As I relax on this Memorial Day, as I like to do on such holidays, my thoughts are reflective and focused on those who gave their lives in defense of a concept we call liberty. Some of my reflection is personal, relating to heroes that I have known who died in defense of our country. Other thoughts span through those whom I am only acquainted with by way of books. Perhaps my ideas about military service are somewhat bias due to my own service, but I still feel, in the context of the way America practices such, military service to be the most virtuous of any profession. I cannot present a stronger example of the dignity and virtue of the profession than the names on the memorials around our nation.
On Saturday while returning from a funeral, I stopped and spent some time at the Pennsylvania Military Museum and 28th Infantry Division Shrine. The 28th Division, considered the Army’s oldest, was and still is primarily a National Guard formation. As such, it is an anomaly of sorts when considered in perspective of World War II and more recent American military history.
Most of the readers of this blog are well familiar with the “volunteer” system which existed at the time of the Civil War. In essence, it was a wartime expansion of the state militia systems, under which regiments were organized locally and mustered into Federal (or Confederate) service. For well over 150 years that system was considered sound enough for the needs of the United States. When ever the nation went to war, calls went out through the land for volunteers – with companies formed in towns and neighborhoods then consolidated to form regiments. Leaders were elected or appointed by state authorities. In the end, a unit with a sense of local identity marched off to war.
One result of this local identity is the rather common “town square” memorials. Often with rather impressive artwork, these memorials were dedicated to the local veterans. One might say an unofficial standard exists for the Civil War memorials, requiring a soldier standing with musket along with a listing of those from the community who died in service. The memorials stood to preserve memory in one way or another.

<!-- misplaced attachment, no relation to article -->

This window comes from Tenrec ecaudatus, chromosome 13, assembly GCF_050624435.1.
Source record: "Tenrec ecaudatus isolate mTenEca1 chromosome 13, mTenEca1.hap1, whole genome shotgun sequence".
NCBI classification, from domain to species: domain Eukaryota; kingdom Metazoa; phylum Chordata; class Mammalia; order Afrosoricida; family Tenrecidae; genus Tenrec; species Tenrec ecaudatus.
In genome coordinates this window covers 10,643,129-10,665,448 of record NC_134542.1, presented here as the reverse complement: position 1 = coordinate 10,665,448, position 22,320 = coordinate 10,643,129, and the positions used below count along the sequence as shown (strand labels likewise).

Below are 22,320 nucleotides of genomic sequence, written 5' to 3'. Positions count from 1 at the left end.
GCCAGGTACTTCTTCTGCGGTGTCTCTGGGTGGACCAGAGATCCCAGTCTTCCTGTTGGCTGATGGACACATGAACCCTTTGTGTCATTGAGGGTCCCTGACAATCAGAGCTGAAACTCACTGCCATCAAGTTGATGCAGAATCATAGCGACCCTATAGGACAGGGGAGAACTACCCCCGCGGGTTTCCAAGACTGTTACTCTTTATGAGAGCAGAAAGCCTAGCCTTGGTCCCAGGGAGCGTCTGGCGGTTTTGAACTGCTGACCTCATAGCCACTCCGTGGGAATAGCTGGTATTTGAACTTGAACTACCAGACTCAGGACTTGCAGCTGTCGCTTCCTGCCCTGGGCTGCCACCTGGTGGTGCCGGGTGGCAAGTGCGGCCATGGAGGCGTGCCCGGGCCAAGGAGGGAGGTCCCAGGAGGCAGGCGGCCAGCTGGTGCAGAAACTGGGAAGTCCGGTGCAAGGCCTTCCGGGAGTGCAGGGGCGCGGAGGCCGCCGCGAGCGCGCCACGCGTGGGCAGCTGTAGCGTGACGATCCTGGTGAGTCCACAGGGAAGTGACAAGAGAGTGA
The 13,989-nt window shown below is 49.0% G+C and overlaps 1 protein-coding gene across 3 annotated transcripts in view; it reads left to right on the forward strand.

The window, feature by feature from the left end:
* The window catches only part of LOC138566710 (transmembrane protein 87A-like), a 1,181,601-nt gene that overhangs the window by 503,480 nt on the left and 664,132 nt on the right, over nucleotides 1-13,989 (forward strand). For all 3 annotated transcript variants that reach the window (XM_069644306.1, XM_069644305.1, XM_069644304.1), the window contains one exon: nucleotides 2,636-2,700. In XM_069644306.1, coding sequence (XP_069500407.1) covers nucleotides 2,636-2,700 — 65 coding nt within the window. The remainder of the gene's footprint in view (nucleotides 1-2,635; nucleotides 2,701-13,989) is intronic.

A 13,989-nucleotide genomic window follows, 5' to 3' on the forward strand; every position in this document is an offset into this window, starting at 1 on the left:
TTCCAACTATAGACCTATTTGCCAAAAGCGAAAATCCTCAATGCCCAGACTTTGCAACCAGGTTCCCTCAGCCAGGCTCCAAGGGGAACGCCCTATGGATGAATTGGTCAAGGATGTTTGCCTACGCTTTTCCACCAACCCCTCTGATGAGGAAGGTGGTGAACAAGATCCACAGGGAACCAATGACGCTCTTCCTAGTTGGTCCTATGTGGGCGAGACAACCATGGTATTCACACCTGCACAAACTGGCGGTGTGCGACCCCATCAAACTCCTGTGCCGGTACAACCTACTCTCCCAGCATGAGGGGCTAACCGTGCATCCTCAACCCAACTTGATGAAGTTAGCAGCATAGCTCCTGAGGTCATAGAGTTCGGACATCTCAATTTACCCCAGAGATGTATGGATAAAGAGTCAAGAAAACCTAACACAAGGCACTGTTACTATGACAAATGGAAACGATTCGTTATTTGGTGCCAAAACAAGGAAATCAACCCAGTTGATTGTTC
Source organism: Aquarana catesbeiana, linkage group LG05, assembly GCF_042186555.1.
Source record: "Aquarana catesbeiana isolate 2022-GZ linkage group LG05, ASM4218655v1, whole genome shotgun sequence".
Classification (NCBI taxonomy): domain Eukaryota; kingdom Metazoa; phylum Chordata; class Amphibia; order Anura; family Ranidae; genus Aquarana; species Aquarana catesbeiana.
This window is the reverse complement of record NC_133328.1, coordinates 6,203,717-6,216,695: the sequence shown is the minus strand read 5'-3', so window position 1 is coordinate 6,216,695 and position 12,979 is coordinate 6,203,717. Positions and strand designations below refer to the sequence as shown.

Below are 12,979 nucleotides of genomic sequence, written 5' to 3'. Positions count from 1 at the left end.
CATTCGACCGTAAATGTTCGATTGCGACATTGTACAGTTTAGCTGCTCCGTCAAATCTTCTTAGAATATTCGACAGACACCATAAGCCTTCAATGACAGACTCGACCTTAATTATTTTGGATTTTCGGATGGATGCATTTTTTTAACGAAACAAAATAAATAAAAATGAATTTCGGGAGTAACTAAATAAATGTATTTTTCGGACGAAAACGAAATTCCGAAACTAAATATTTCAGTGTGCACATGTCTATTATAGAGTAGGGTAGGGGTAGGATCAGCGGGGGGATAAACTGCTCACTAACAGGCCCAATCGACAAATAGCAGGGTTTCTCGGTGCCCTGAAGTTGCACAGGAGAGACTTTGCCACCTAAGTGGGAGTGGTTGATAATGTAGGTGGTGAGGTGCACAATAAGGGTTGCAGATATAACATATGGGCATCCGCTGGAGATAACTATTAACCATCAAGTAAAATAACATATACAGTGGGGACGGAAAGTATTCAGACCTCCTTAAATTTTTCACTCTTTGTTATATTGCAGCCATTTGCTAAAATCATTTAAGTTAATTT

Memorials of this type of course are not unique to the Civil War. Along the eastern seaboard are memorials to the Revolutionary War and War of 1812 veterans, but mostly those were placed well after the wartime generation was gone. The Civil War memorials were placed by comrades to those fallen men. The same can be said for the World War I memorials. “Doughboy” Statues stand across America as reminders of our nation’s contributions to the “War to End All Wars.”
However, taken as a group, the “town center” World War II memorials tend to offer less from the artistic standpoint. The sentiment is there, but very few offer impressive statues. Often these are incorporated with displays outside a Veterans of Foreign Wars or American Legion hall. Many cultural historians have noted this shift in the memorials, and offered suggestions. My personal belief is that under the mobilization system of World War II, that “localization” of the unit was watered down. Yes, there were units like the 28th Infantry that marched off to war as mobilized National Guardsmen. But the replacement system, reorganizations from the square to triangle division, and other factors changed the character of the unit by the end of the war. So by 1945, as the soldiers returned, there was no longer a sense of community involvement as with the previous wars. (I would add that the “greatest generation,” with much modesty, has been more active with national level with memorials, museums, monuments, and static displays of military equipment. )